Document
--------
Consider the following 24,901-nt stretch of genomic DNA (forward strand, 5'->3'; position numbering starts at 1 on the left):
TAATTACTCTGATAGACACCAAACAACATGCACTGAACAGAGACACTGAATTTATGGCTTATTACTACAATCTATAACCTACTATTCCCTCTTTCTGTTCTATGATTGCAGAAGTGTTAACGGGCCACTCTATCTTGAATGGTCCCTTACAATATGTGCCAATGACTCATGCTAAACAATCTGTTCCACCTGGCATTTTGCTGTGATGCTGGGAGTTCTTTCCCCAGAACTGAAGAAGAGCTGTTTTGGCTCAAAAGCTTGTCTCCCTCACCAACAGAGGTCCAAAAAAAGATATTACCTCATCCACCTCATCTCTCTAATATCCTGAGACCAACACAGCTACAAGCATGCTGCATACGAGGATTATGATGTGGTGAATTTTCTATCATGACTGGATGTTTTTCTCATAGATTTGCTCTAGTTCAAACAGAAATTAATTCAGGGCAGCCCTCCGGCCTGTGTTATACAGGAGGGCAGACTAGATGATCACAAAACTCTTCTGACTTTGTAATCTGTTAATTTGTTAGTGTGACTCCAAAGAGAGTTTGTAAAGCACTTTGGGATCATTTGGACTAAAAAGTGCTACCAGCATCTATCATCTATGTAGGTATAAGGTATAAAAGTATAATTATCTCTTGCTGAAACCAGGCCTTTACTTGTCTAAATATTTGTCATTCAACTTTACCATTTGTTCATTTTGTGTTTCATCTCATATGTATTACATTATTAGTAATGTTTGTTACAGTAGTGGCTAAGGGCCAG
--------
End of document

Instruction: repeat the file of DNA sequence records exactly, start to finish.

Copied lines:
Consider the following 24,901-nt stretch of genomic DNA (forward strand, 5'->3'; position numbering starts at 1 on the left):
TAATTACTCTGATAGACACCAAACAACATGCACTGAACAGAGACACTGAATTTATGGCTTATTACTACAATCTATAACCTACTATTCCCTCTTTCTGTTCTATGATTGCAGAAGTGTTAACGGGCCACTCTATCTTGAATGGTCCCTTACAATATGTGCCAATGACTCATGCTAAACAATCTGTTCCACCTGGCATTTTGCTGTGATGCTGGGAGTTCTTTCCCCAGAACTGAAGAAGAGCTGTTTTGGCTCAAAAGCTTGTCTCCCTCACCAACAGAGGTCCAAAAAAAGATATTACCTCATCCACCTCATCTCTCTAATATCCTGAGACCAACACAGCTACAAGCATGCTGCATACGAGGATTATGATGTGGTGAATTTTCTATCATGACTGGATGTTTTTCTCATAGATTTGCTCTAGTTCAAACAGAAATTAATTCAGGGCAGCCCTCCGGCCTGTGTTATACAGGAGGGCAGACTAGATGATCACAAAACTCTTCTGACTTTGTAATCTGTTAATTTGTTAGTGTGACTCCAAAGAGAGTTTGTAAAGCACTTTGGGATCATTTGGACTAAAAAGTGCTACCAGCATCTATCATCTATGTAGGTATAAGGTATAAAAGTATAATTATCTCTTGCTGAAACCAGGCCTTTACTTGTCTAAATATTTGTCATTCAACTTTACCATTTGTTCATTTTGTGTTTCATCTCATATGTATTACATTATTAGTAATGTTTGTTACAGTAGTGGCTAAGGGCCAG